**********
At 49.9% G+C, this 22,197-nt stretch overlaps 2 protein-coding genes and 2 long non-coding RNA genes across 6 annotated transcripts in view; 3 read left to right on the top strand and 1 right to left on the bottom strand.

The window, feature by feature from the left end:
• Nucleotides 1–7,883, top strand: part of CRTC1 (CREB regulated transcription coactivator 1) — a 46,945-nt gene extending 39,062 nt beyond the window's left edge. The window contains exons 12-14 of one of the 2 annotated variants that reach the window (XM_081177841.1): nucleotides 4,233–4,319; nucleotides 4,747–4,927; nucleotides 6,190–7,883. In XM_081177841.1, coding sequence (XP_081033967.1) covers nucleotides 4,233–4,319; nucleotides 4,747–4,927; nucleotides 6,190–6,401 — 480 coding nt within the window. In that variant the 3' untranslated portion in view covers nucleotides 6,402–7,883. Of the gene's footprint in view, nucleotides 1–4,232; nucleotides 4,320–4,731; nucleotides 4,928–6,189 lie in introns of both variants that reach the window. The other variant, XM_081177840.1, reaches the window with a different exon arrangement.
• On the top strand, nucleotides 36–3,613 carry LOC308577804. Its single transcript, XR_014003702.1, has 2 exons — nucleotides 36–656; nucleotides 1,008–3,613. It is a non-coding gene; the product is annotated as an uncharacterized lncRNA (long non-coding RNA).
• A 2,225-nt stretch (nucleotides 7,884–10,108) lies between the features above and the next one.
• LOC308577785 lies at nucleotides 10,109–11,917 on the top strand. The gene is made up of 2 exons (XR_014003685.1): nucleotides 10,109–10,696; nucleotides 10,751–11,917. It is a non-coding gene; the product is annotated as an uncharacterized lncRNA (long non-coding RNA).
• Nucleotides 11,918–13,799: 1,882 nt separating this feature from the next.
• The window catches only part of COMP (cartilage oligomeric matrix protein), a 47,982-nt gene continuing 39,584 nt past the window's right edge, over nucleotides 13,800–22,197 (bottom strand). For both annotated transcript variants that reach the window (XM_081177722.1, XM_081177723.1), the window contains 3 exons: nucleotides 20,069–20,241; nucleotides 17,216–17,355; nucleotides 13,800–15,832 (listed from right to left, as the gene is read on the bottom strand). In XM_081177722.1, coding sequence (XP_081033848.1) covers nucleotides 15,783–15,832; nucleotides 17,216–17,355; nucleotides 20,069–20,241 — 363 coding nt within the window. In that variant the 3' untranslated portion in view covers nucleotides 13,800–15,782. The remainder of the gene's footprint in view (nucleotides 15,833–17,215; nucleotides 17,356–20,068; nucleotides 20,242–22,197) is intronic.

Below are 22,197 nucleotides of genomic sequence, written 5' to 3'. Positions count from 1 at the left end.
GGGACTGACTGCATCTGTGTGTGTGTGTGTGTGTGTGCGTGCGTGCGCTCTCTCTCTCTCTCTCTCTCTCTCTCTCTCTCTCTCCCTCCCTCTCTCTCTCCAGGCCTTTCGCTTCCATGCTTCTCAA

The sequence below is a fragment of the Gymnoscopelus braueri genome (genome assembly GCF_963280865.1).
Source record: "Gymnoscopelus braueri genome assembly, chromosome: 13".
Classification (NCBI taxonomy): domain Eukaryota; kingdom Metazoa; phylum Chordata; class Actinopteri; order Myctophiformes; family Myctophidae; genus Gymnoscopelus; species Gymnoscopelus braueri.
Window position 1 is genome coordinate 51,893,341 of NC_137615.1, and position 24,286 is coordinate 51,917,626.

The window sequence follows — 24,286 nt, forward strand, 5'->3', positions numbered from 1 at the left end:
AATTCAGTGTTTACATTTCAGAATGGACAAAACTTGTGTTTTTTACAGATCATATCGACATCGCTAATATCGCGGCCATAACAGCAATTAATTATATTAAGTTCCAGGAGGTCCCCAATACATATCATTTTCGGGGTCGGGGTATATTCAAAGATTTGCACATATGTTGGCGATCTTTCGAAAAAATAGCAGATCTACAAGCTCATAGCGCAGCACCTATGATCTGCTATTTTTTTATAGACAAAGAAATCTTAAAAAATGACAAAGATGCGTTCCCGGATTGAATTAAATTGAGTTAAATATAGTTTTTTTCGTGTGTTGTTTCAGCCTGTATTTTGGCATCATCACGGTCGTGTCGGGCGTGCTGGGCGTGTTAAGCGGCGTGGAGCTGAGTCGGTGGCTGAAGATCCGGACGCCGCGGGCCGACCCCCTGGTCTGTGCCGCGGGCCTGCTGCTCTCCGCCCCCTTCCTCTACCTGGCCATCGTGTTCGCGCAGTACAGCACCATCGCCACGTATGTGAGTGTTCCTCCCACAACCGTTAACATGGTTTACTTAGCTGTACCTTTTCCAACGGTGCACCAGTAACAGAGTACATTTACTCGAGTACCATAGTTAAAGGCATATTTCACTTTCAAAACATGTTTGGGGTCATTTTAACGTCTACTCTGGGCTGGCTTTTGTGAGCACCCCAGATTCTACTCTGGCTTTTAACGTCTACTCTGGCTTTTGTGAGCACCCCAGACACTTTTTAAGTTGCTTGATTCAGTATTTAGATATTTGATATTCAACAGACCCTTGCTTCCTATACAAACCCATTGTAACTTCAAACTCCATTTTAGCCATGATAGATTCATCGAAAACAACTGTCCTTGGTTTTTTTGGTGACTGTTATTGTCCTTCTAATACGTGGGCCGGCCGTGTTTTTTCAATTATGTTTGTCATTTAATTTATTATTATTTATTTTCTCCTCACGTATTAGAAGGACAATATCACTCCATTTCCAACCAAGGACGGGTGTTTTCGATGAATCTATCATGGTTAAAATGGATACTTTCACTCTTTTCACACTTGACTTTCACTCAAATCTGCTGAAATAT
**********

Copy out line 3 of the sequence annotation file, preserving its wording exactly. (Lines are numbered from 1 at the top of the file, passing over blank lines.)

• Nucleotides 1–7,883, top strand: part of CRTC1 (CREB regulated transcription coactivator 1) — a 46,945-nt gene extending 39,062 nt beyond the window's left edge. The window contains exons 12-14 of one of the 2 annotated variants that reach the window (XM_081177841.1): nucleotides 4,233–4,319; nucleotides 4,747–4,927; nucleotides 6,190–7,883. In XM_081177841.1, coding sequence (XP_081033967.1) covers nucleotides 4,233–4,319; nucleotides 4,747–4,927; nucleotides 6,190–6,401 — 480 coding nt within the window. In that variant the 3' untranslated portion in view covers nucleotides 6,402–7,883. Of the gene's footprint in view, nucleotides 1–4,232; nucleotides 4,320–4,731; nucleotides 4,928–6,189 lie in introns of both variants that reach the window. The other variant, XM_081177840.1, reaches the window with a different exon arrangement.